The Parent-Child Dyad

I’ve had cats all my life, and like everyone else with a pet, I spend a lot of time thinking about what my pet is doing, wondering what he is thinking, and, of course, being pleased by all the cute things he does.

“Some people say my cat is a child substitute, but his pediatrician says that’s not true!”

Humans do every mammalian thing to extreme. Hey, Aphid-farming ants: bow down before the sheer scale of the manure pits alone on a pig farm. Sex? We (sort of) conceal whether we’re ovulating—that’s how interested we are in getting it all the time. Caring for young? What mammals even come close to the prodigious and promiscuous capacity for adoption – within and outside our species – of humans? (Even if it does seem like half the people you meet must surely have been raised by wolves.)

My cat’s not [strictly|exactly|only] a child substitute. I am his mother substitute.

And it turns out this works for dogs, too. This article looks at research that examines the conditions under which we learned what we think we know about alpha canine behavior (from wolves from different families, grouped in captivity, and thus in competition for attention and status). Like cats, and probably every other mammal on the planet, the most essential bond in wolves in the wild is the first-degree family bond, particularly (from a pecking order point of view) parent and child.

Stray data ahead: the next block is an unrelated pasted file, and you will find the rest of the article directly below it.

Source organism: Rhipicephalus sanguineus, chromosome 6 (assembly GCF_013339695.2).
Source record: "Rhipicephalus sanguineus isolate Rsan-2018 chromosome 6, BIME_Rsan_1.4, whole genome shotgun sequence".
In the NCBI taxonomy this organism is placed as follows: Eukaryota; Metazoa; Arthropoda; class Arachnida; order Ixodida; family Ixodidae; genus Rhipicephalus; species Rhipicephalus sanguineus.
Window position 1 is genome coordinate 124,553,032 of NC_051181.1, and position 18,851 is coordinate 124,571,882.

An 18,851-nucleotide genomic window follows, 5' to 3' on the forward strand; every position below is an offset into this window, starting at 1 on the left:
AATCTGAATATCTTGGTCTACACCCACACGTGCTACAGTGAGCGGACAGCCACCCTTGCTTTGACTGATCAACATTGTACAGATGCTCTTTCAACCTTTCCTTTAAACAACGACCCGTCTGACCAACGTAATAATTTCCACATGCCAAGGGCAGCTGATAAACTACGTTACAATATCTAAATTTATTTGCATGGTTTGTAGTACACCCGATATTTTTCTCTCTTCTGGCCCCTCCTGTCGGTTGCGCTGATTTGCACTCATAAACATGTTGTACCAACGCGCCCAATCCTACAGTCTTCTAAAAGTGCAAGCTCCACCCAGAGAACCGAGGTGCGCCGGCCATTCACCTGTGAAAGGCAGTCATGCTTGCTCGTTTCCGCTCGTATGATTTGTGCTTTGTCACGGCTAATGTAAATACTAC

The article also takes aim at dominance displays for dog training, like those advocated by The Dog Whisperer, labeling as cruel the technique of rolling a dog and pinning it at its throat. This doesn’t mean that you don’t effectively train a dog by making sure it knows you’re the boss.

Says Bonnie Beaver, former president of the American Veterinary Medical Association (AVMA): “We are on record as opposing some of the things Cesar Millan does because they’re wrong.” Likewise, the American Veterinary Society of Animal Behavior (AVSAB) issued a position statement last year arguing against the aggressive-submissive dichotomy. It is leadership by showing a good example, not dominance, that AVSAB says owners should strive for in relation to their dogs.

Your house, your rules—just like any good, involved, boundaries-setting parent.

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